Palma, Mar 7 (EFE).- Scientists from the University of the Balearic Islands (UIB) and the Biolinea company, together with specialists from other European entities, have discovered a species of legionella in Mallorca, named Legionella Maioricenseiswhich is the first new type of this bacterium to be described in Spain.
The UIB Microbiology group has reported this Monday that researchers from the Biolinea health laboratory, the Rotger Clinic in Palma, and universities, hospitals and health organizations from the Czech Republic, Sweden, Norway and Denmark have also participated in the discovery. .
The company Biolinea Int. isolated the bacterium in a routine sampling at a Majorcan hospital in 2012 and, although it did not identify it as a new species, it did consider this possibility due to some of its characteristics.
The specialists learned later that a Czech laboratory had found a strain of legionella with similar traits in a sample in a supermarket, so contacts began to cooperate in the investigation.
The partial genetic sequencing analyzes confirmed the suspicion that a new species of the battery had been found, results that were presented at a congress held in Athens in 2019.
But the covid-19 pandemic halted the investigation and it was not until last year that the Legionella Maioricenseis could be characterized and definitively identified as a new species of its genus.
The scientific director of Biolinea Int., Sebastià Crespí, first signatory of the article published in the “International Journal of Systematic and Evolutionary Microbiology”, has explained that there is no evidence that the discovered bacterium has caused infections in humans although, at least in theory, “could cause them.”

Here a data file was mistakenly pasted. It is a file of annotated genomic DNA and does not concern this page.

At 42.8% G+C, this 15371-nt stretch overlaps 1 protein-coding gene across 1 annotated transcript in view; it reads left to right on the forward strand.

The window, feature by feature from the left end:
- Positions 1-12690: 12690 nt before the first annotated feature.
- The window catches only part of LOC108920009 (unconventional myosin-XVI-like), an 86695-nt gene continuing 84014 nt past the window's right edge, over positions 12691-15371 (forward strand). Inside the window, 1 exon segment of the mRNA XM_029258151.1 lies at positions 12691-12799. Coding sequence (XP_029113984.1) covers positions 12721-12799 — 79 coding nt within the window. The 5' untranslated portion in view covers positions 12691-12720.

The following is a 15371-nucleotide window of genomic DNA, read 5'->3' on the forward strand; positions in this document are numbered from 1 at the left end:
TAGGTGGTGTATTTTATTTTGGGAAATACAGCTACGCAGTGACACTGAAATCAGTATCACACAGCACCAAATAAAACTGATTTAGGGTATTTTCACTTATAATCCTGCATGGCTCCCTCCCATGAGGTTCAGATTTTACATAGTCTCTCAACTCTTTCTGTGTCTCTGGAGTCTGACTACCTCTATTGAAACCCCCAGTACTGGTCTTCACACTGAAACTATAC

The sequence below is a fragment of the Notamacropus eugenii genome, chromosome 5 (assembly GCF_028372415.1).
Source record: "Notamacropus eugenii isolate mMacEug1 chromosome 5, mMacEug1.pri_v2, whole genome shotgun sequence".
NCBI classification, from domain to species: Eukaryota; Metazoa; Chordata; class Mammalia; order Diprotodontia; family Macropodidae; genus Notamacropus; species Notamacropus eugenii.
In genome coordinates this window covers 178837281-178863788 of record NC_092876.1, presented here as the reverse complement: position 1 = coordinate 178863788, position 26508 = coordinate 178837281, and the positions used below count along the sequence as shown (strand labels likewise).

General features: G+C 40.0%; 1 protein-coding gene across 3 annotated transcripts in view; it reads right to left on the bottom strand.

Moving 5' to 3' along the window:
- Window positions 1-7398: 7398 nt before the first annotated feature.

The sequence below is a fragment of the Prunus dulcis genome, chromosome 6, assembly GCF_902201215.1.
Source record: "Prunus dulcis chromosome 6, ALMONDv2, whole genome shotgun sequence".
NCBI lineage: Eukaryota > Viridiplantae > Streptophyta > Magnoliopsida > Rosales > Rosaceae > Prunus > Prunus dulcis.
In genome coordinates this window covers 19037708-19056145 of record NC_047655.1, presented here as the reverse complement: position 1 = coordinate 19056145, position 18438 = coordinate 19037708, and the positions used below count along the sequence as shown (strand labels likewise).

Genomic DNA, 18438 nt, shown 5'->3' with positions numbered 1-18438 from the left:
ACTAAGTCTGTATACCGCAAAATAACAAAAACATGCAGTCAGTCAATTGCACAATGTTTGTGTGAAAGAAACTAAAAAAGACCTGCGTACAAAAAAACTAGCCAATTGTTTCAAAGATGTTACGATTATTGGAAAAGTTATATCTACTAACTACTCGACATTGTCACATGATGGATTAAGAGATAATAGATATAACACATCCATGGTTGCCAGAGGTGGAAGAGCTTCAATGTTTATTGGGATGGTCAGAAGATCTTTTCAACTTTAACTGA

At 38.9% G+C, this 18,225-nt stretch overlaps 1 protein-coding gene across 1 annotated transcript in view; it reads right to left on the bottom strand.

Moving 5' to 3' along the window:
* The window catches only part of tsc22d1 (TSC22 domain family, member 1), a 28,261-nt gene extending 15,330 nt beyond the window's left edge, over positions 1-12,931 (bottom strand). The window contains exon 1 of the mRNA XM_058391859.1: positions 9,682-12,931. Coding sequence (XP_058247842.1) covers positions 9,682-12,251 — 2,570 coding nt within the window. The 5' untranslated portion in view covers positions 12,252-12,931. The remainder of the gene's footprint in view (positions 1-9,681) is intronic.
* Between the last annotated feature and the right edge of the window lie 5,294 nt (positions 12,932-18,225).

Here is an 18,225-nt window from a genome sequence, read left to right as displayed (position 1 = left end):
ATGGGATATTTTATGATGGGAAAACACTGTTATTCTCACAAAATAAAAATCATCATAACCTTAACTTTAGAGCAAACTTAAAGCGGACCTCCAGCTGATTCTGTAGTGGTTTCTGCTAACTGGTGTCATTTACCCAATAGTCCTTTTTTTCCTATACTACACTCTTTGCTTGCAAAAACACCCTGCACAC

Comparative analysis of its genome reveals that it has “a considerable number of virulence factors” and there are indications that it could be resistant to antibiotics such as penicillins, among others.
“The discovery of this new species of legionella represents an important advance in the knowledge of the diversity of populations of the bacterium and contributes to the effort of the scientific community to clarify the gaps that still exist regarding its pathogenic potential”, highlight those responsible for the finding. .
Up to now, 65 species of legionella have been described in the world, of which the Legionella pneumophila It is the cause of 90% of the cases of legionellosis, a potentially fatal respiratory disease for one in ten infected.
The sources of infection are mainly drinking water systems, sanitary hot water and cooling towers that are conducive to the development of the bacteria.
In recent years, Legionella species linked to other environments have been discovered, such as the Letionella antarcticaisolated in sediments from a freshwater lake in Antarctica, which is the genetically closest variant to that of Majorca.
The co-author of the article, the UIB researcher Antoni Bennàsar, has emphasized the importance of continuing to broaden knowledge about legionella, “an opportunistic pathogen of concern for health”.